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76 instead of a theme because it is n cell is tagged onto the end of themes, or is used as sequential or transitional material. By the key of A This theme at sixteen. Melodically, this theme is hard to classify. It has the very narrow range of a fourth and consists of only four separate pitches. These pitches (A B C and D ) suggest A minor, but this theme is extremely short. Following the triplets on beat four of measure twenty, the piece moves directly into G major i n measure twenty one (see ex. 12 is an A clear. The E on beat one of measure nineteen implies an A augmented chord, but the third of the chord is omitted and the E progresses to F on the next beat, which suggests t hat it might simply be a chromatic passing tone. If one assumes that the E is not a chord tone, then the progression is more clear and can be identified as being drawn from the blues: the chord on beat two is clearly a D seventh chord. Measure twenty begins with the same pitches as measure nineteen, A and E In this case, the E would be analyzed as a chromatic escape tone which leaps up to the minor seventh of the following A minor seventh (i 7 ) chord. This is followe d by yet another D dominant seventh chord on beat three which marks the end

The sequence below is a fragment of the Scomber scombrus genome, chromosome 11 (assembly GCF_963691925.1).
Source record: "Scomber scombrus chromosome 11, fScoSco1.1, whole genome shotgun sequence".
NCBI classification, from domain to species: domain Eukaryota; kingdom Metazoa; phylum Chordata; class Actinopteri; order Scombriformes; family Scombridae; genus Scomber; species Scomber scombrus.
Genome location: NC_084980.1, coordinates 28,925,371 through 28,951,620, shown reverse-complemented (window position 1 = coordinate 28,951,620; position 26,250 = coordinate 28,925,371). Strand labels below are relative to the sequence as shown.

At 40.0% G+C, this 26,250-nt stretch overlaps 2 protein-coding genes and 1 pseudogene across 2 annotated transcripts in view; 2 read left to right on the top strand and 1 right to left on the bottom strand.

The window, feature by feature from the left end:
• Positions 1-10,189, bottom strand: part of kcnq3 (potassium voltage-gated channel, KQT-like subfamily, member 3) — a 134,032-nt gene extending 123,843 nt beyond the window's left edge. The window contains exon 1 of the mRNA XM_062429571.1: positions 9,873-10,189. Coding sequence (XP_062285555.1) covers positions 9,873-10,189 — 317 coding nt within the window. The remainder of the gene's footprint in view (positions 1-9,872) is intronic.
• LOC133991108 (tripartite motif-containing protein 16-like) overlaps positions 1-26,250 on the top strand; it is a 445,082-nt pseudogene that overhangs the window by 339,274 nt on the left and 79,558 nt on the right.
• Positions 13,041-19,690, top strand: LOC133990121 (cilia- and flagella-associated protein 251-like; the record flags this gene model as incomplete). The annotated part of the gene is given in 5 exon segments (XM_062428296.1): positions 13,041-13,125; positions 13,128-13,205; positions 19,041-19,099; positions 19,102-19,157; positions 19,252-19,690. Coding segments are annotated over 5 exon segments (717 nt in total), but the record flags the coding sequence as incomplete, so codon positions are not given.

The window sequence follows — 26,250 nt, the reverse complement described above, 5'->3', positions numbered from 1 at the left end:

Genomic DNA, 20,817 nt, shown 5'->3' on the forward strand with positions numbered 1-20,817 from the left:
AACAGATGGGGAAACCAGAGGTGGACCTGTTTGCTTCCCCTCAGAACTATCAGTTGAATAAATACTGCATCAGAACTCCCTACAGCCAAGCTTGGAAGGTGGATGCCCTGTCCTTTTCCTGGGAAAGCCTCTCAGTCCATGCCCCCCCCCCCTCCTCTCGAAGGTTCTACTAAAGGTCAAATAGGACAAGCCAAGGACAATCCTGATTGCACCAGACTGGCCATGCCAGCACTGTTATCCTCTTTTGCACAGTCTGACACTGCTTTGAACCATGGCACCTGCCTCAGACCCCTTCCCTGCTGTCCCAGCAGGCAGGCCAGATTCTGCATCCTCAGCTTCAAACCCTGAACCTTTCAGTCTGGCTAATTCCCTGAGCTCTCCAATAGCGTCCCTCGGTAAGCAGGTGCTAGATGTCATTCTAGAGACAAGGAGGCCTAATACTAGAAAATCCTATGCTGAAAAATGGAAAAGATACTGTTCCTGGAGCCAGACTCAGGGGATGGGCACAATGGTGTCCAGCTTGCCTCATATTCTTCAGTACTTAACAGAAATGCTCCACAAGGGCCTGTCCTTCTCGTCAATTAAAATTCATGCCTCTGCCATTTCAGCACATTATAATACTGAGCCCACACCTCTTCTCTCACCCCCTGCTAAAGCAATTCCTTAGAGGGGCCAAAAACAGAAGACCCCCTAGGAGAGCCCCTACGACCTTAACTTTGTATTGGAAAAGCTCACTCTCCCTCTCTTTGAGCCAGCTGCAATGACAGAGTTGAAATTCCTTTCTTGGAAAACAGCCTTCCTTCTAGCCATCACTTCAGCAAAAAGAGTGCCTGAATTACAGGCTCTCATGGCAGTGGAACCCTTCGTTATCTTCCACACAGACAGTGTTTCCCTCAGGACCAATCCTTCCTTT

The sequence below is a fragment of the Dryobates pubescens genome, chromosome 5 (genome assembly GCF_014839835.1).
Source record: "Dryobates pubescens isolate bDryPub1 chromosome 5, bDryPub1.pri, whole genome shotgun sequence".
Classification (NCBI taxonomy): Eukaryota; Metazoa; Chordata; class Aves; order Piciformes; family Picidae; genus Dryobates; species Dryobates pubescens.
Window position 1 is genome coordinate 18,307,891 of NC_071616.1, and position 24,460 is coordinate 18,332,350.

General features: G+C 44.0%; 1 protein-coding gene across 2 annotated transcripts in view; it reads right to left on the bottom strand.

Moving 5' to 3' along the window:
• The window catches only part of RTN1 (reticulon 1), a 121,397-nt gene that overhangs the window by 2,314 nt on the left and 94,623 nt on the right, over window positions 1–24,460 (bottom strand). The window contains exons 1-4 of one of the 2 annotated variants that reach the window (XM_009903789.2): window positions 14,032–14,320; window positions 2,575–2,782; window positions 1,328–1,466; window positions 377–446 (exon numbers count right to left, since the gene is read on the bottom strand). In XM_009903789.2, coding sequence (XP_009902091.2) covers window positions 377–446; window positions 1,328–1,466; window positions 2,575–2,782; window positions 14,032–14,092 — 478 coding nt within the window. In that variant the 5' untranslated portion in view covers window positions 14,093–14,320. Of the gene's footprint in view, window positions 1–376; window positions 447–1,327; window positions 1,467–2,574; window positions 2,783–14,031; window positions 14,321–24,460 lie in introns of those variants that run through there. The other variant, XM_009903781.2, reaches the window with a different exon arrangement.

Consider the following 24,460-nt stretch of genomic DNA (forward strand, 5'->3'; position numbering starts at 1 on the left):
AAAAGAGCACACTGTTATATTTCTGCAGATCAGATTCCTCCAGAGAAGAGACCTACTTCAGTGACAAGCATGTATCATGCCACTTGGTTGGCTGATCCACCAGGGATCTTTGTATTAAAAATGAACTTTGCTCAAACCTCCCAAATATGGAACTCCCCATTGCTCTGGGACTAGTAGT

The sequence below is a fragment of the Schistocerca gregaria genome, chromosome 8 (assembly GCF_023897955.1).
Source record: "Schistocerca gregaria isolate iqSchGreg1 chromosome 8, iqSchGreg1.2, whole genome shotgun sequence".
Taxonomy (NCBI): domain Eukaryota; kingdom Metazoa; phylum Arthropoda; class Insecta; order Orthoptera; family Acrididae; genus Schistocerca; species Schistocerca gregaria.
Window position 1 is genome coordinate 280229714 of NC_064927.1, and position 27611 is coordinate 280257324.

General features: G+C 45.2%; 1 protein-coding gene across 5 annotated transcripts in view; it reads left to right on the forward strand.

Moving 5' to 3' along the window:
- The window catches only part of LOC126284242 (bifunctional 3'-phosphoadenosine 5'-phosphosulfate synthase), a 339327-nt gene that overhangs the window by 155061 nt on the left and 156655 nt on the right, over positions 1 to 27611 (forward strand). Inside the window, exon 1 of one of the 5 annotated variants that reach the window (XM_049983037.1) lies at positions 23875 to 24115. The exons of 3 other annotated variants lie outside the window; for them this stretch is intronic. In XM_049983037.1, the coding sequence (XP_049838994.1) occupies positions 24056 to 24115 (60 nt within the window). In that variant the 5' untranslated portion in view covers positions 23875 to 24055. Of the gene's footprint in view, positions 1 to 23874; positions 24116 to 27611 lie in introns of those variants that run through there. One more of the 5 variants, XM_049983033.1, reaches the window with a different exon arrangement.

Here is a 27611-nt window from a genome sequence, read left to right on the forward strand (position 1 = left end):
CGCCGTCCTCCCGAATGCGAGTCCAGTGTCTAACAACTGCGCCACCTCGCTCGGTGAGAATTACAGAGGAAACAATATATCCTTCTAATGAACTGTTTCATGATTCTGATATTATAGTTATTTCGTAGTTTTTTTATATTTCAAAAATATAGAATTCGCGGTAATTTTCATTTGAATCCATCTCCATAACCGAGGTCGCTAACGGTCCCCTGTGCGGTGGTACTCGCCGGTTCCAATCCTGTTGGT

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77 follows it, it seems to be a self contained two measure theme with blues influenced harmoni es: i IV 7 i 7 IV 7 // 6 i i 7 IV 7 But even if it is analyzed as an introduction for the G still be aligned with jazz practices: ii V 7 ii 7 V 7 // ii ii 7 V 7 The syncopated entrance of each phrase of the theme a lso supports a jazz connection. Ex. 12 Measures 19 20 of Rhapsody in Blue George Gershwin, Rhapsody in Blue (NY: Harms Inc. 1928) Print. theme at measure 91 (see ex. 13 ). Melodically, this theme is clearly in C major. All of the notes in the diatonic major scale are present if the B grace note is included. The only exception is the G grace note at beat two of measure ninety two. This simply serves as an ornament leading into the A that follows. Melodically, this theme seems very similar to what would be found in classical music. Harmonically, this theme is extremely simple as well, wi th the A 7 9 harmony in measure 94 being the exception. The progression is a dominant quality I 7 // V 7 // I 7 (dominant quality) // V 7 9 (tritone substitution of V). The tritone substitution gives the theme a surprising, jazzy tinge which is supported by t he rhythm. While the 6 The double slash (//) here indicates a measure break.